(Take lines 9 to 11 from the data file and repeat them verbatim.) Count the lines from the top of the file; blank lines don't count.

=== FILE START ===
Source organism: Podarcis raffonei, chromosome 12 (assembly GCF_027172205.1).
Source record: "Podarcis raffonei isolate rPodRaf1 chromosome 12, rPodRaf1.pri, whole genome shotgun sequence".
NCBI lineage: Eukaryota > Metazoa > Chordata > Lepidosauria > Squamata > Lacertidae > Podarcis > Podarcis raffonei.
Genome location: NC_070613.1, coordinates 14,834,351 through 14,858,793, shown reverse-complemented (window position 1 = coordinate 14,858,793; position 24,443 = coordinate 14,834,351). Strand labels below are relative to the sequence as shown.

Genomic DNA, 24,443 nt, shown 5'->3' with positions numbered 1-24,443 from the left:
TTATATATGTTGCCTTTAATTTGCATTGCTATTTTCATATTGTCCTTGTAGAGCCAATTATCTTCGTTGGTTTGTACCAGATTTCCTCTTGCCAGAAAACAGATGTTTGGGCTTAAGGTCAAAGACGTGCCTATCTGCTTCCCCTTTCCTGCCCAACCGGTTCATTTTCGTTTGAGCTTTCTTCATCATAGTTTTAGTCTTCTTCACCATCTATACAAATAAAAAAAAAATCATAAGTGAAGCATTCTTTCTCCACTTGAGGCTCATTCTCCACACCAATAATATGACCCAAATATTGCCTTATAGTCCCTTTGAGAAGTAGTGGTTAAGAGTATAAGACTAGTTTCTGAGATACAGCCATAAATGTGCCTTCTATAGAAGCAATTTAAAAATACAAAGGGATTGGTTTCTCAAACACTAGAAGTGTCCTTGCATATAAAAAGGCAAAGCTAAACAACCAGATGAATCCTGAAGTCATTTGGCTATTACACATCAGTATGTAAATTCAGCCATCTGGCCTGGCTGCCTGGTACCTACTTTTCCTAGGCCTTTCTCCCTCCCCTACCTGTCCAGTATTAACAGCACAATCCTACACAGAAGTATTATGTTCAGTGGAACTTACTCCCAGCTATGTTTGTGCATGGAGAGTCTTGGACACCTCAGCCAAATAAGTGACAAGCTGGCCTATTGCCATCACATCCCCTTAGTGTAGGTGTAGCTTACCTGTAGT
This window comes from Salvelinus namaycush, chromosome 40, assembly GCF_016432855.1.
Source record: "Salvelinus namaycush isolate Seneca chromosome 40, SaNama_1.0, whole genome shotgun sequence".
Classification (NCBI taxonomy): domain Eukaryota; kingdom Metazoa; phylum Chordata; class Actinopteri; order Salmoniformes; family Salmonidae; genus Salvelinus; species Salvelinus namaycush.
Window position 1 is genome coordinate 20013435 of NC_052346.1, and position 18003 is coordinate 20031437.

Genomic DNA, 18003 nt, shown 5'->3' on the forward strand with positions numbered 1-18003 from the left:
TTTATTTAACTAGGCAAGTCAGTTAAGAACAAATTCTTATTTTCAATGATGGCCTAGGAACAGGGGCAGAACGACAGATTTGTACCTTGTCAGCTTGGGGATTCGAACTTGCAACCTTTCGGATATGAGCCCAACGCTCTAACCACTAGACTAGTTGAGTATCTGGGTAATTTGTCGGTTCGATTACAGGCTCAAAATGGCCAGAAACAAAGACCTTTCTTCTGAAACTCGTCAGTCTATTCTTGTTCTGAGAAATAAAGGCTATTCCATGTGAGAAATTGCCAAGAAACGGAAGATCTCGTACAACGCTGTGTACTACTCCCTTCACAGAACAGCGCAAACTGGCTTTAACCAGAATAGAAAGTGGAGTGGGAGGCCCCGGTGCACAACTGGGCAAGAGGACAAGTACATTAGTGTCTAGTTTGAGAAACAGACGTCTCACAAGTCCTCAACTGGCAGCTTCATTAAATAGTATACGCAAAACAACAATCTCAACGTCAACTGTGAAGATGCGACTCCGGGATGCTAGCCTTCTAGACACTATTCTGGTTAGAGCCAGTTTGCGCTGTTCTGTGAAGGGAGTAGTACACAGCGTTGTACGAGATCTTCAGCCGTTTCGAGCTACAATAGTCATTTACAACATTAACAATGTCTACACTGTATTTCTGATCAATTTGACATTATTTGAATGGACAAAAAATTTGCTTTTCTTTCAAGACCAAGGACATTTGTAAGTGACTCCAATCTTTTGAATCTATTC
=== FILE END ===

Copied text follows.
Classification (NCBI taxonomy): domain Eukaryota; kingdom Metazoa; phylum Chordata; class Actinopteri; order Salmoniformes; family Salmonidae; genus Salvelinus; species Salvelinus namaycush.
Window position 1 is genome coordinate 20013435 of NC_052346.1, and position 18003 is coordinate 20031437.

Genomic DNA, 18003 nt, shown 5'->3' on the forward strand with positions numbered 1-18003 from the left: